Vancouver Business Journal

Sat08302014

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New study examines economic impact of Vancouver Energy project

New study examines economic impact of Vancouver Energy project

A new report that estimates the short- and long-term socioeconomic impact of the...

Survey: ‘Likely voters’ approve of proposed crude oil facility

Survey: ‘Likely voters’ approve of proposed crude oil facility

A pair of surveys conducted in June by Portland-based DHM Research related to th...

Care providers ‘all in’ on infrastructure improvements

Care providers ‘all in’ on infrastructure improvements

Across Southwest Washington, healthcare providers are making significant capital...

Tracking Vancouver’s new waterfront park

Tracking Vancouver’s new waterfront park

The redevelopment of the old Boise-Cascade Mill site in downtown Vancouver has l...

Nutter Corp. to install utilities at Vancouver waterfront

Nutter Corp. to install utilities at Vancouver waterfront

Nutter Corporation has been authorized by the Port of Vancouver to make stormwat...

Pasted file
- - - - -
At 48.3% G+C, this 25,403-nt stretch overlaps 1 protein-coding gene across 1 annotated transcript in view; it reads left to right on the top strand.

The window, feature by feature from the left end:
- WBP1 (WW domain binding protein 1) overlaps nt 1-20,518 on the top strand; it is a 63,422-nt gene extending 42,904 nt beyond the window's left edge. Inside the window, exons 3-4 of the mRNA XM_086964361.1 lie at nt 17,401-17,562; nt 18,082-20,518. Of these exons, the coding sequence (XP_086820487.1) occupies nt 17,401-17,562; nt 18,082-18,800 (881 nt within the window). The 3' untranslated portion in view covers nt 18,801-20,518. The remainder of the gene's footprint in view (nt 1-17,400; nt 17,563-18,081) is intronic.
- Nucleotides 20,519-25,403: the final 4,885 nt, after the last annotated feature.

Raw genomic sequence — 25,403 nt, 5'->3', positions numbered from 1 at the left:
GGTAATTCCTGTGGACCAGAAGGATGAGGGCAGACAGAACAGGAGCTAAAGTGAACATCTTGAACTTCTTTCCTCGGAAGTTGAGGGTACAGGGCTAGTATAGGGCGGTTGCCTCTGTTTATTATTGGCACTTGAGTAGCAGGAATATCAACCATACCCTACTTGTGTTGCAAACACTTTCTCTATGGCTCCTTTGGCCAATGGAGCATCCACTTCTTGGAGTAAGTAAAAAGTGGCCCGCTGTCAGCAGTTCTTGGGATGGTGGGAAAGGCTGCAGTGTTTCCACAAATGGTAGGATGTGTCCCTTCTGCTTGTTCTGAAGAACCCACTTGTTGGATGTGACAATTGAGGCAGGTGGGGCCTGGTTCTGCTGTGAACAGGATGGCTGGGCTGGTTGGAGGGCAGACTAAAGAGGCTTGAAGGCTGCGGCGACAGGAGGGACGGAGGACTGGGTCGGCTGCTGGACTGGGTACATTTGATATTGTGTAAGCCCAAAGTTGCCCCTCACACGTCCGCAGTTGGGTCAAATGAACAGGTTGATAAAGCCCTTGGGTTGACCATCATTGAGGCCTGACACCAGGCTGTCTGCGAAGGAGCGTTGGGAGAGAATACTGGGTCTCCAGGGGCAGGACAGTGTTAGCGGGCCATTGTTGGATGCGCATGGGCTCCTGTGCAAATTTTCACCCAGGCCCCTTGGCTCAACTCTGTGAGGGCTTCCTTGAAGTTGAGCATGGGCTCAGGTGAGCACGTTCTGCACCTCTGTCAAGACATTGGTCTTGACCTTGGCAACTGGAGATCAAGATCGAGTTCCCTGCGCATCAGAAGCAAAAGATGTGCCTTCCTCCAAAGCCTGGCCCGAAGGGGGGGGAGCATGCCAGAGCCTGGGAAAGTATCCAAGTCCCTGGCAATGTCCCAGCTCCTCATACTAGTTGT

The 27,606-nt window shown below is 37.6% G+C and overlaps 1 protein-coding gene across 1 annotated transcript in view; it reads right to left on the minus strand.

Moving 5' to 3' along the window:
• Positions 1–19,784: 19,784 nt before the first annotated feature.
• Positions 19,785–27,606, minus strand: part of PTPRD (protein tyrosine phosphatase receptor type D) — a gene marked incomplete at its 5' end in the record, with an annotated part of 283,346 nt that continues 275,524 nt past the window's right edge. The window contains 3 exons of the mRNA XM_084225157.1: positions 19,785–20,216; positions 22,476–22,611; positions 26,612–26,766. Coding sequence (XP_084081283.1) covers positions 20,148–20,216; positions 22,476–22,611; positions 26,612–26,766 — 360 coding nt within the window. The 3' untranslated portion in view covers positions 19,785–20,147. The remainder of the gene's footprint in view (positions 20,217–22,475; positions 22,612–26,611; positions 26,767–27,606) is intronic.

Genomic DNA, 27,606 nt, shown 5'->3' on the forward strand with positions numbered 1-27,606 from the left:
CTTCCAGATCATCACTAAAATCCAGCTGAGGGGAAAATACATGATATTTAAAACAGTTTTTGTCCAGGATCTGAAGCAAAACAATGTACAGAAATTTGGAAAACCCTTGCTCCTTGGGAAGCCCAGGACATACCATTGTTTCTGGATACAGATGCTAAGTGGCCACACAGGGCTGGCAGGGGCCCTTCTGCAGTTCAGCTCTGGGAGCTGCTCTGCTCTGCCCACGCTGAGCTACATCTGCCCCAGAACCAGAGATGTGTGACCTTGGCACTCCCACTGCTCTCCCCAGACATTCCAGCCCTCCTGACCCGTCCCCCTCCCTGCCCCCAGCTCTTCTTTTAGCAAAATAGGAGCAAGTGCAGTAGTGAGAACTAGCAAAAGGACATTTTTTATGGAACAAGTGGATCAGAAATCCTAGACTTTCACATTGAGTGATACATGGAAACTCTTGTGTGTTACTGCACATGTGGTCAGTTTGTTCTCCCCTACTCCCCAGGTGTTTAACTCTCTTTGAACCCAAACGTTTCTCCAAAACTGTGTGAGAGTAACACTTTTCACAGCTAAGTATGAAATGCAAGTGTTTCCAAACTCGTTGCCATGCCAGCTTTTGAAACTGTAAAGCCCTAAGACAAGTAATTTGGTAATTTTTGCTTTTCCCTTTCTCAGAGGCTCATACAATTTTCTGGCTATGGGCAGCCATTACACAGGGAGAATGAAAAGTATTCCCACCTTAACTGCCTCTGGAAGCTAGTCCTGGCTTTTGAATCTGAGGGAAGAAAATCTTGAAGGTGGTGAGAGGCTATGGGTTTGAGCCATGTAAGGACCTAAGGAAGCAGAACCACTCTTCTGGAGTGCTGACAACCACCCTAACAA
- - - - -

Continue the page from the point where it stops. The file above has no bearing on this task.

Northwest Grain Handlers, ILWU reach tentative agreement

Northwest Grain Handlers, ILWU reach tentative agreement

A two-year long dispute and eventual work stoppage over workplace rules between ...

Accounting & Finance

Getting money from the crowd

Getting money from the crowd

Crowdfunding is defined as the practice of funding a project or venture by raising monetary contributions from a large number of people, typically via the Internet. In 2013, according to Forbes, the crowdfunding industry grew to be over $5.1 billion worldwide. Southwest Washington entrepreneurs are increasingly turning to crowdfunding to launch their ideas.

Easier access to money

Crowdfunding is...

Health Care & Hospitals

Care providers ‘all in’ on infrastructure improvements

Care providers ‘all in’ on infrastructure improvements

Across Southwest Washington, healthcare providers are making significant capital investments in infrastructure, in response to an increased number of patients (due the Affordable Care Act) and growing pressure for interoperability and integration among healthcare providers.